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Classical Mechanics, MIT 8.01 -- Useful learning resource?

  1. Aug 8, 2017 #1
    Hello all. This is my first post. I am very passionate with physics even if i did not study them at university. I studied administation and another degree in economics and politics. However, i love physics so much and i decided to learn more about this subject. So, i searched MIT's undegraduate modules and the first cource is "classical mechanics 8.01". So, i started from there. There are free lessons in the following page;
    https://ocw.mit.edu/courses/physics/8-01-classical-mechanics-fall-2016/index.htm

    I have already watched week's 1 lesson 1. So far so good for someone with rusted math skills :p I hope i will continue that way. Anyone alse with similar experience?
     
  2. jcsd
  3. Aug 8, 2017 #2

    QuantumQuest

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    MIT Opencourseware has really excellent material to watch / study. I have experience mainly with some math and CS courses that I took as refreshers in the past. I would recommend to enrich your math knowledge / skills as you go along with some parallel course(s) / study, as this is something utterly important in order to go further in Physics. Also, you can take a look at Leonard Susskind's lectures later (after you finish some basic introductory courses).
     
  4. Aug 8, 2017 #3
    Hey QuantumQuest. But do you think i can keep up? :D :D it is important to me to hear it from people who know this subject far better than me! Do you believe i can enrich my math skills simultaneously?
     
  5. Aug 8, 2017 #4

    QuantumQuest

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    Yes, provided that you have the time and (even more importantly) the will , to do it. There can be no serious study of Physics without having already sufficiently grasped the relevant math. If you leave math outside your study, you'll get only some qualitative sense that won't help much and even this will gradually fade away as you proceed in more difficult topics.
     
  6. Aug 8, 2017 #5
    those lectures you proposed, are ok to start with?
     
  7. Aug 8, 2017 #6

    QuantumQuest

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    It's best to start with some introductory undergrad things so it's good in my opinion to start the way you did. If you find it difficult to continue you may want to take a look at Walter Lewin's lectures first (Classical Mechanics 8.01). Start from here and follow the trail of videos or if you already know / remember the first basic things by then, go to whichever lecture has things you want to learn about. It's best in my opinion to go for Leonard Susskind's lectures after grasping the basics of Classical Mechanics. The same holds true for his other lectures covering other fields of Physics.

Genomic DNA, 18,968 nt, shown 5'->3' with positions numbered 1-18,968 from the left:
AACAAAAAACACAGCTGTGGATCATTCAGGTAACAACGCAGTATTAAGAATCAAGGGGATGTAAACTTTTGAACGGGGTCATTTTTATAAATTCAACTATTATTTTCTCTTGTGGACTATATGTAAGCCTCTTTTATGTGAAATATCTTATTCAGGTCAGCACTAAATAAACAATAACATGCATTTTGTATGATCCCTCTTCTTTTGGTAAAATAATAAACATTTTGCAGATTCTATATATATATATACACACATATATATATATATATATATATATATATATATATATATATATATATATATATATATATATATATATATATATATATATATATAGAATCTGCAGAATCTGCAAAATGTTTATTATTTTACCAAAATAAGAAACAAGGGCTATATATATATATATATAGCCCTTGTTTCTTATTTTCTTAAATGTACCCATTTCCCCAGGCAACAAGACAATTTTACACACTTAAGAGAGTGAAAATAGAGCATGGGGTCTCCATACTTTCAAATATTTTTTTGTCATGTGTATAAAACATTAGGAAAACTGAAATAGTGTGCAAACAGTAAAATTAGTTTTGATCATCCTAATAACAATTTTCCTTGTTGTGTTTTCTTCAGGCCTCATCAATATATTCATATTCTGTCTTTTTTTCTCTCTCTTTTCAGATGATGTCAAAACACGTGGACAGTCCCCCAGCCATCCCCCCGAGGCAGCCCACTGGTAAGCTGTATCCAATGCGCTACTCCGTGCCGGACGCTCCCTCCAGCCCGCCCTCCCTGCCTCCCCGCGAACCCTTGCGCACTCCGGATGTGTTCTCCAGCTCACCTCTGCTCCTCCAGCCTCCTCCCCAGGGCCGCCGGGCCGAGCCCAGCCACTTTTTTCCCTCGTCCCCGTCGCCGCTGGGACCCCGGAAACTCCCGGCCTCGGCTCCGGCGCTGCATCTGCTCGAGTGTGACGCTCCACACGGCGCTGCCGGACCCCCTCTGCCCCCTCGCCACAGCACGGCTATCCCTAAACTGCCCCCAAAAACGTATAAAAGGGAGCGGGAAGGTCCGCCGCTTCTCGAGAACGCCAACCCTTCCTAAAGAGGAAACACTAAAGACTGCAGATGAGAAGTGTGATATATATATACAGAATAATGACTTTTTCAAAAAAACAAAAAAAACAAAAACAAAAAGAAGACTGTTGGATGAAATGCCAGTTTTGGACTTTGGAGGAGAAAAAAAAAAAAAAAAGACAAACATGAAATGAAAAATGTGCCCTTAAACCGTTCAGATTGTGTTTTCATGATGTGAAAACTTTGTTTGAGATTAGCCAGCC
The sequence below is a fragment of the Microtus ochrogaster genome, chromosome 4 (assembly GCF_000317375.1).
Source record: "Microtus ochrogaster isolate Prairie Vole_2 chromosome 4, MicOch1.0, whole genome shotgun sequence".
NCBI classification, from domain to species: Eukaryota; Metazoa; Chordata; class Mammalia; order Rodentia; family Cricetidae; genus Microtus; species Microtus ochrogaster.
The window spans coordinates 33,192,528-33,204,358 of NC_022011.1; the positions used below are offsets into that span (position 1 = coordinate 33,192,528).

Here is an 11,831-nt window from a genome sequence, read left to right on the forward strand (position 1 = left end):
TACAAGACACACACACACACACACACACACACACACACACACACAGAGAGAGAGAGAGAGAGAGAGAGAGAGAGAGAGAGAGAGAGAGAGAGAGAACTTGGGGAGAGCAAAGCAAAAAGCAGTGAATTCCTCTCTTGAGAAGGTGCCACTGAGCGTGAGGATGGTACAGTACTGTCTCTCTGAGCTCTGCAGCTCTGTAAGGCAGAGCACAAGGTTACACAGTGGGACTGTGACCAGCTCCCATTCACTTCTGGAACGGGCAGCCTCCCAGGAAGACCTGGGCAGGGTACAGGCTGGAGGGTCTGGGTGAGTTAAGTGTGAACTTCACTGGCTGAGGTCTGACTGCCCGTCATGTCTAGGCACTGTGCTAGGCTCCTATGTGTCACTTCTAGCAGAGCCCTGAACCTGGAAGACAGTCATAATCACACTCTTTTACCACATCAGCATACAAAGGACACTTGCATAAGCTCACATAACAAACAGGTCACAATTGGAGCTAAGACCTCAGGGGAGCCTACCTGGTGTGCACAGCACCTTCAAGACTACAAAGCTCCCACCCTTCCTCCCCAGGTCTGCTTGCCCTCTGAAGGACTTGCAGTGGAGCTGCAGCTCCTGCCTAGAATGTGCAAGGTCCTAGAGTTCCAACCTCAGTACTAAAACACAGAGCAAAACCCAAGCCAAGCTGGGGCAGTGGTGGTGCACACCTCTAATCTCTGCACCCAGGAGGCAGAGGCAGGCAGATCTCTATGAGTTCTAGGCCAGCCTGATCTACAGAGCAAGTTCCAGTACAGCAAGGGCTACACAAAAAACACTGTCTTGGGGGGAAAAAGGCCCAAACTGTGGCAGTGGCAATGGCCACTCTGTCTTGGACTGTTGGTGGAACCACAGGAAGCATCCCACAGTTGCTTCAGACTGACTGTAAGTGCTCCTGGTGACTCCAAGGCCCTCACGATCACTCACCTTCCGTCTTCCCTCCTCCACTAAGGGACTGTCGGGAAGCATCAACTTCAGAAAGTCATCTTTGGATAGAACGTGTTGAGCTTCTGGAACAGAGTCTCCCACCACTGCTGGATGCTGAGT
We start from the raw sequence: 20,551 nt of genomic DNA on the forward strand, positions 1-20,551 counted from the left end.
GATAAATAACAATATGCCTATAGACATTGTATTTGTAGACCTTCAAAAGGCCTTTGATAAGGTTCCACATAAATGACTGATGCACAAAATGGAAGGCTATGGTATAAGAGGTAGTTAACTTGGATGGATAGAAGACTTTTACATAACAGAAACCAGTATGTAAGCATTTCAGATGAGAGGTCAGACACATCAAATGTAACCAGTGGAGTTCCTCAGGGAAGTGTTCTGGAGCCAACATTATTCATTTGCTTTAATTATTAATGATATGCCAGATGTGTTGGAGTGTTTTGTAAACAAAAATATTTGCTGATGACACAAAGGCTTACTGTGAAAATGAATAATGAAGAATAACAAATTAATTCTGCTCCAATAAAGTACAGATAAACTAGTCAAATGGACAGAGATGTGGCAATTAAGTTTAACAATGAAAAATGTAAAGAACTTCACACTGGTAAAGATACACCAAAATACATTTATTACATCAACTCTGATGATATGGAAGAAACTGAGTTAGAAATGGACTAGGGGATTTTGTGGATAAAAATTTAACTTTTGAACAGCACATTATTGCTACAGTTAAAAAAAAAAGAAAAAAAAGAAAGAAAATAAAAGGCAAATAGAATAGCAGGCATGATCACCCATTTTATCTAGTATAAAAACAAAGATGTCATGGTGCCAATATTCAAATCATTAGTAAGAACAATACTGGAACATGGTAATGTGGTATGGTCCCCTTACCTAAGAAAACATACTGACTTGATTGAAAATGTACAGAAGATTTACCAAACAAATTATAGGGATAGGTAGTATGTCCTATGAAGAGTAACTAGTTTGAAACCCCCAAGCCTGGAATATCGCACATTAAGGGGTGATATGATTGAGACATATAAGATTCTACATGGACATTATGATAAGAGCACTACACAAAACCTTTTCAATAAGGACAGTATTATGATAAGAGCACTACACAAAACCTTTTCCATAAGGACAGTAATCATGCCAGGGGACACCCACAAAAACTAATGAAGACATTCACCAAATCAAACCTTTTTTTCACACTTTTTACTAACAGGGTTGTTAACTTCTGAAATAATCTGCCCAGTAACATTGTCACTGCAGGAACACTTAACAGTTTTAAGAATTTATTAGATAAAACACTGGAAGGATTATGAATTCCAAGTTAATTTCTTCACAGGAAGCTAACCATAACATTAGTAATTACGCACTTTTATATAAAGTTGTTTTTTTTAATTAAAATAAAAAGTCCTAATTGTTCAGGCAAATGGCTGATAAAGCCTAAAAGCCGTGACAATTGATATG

8. Aug 8, 2017 #7
    ok, i will check on them. Thanks so much for your help. I guess we will talk here again soon! :)
     
  9. Aug 8, 2017 #8

    StoneTemplePython

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    Let me just ad that if you are looking at 8.01, consider 8.01x on edx:

    https://www.edx.org/course/mechanics-kinematics-dynamics-mitx-8-01-1x-0

    it starts next month.

    I have done several math and CS courses from MIT on edx and some on OCW, though no physics... the edx courses are about the same content but have more of an active community feel and almost always have support from a grad student on campus at MIT to answer questions on the forums.... which is quite valuable when you get confused and also for motivation.
     
  10. Aug 8, 2017 #9
    oh my Gosh! That's actually amazing. I will enroll. Thanks so much! You gave me motivation my friend :)
     
  11. Aug 8, 2017 #10

    QuantumQuest

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    Also, as the discussion got into platforms like EdX, I would recommend taking also a look at Coursera that is also very worthy - I have personally taken a lot of courses there in the past.
     
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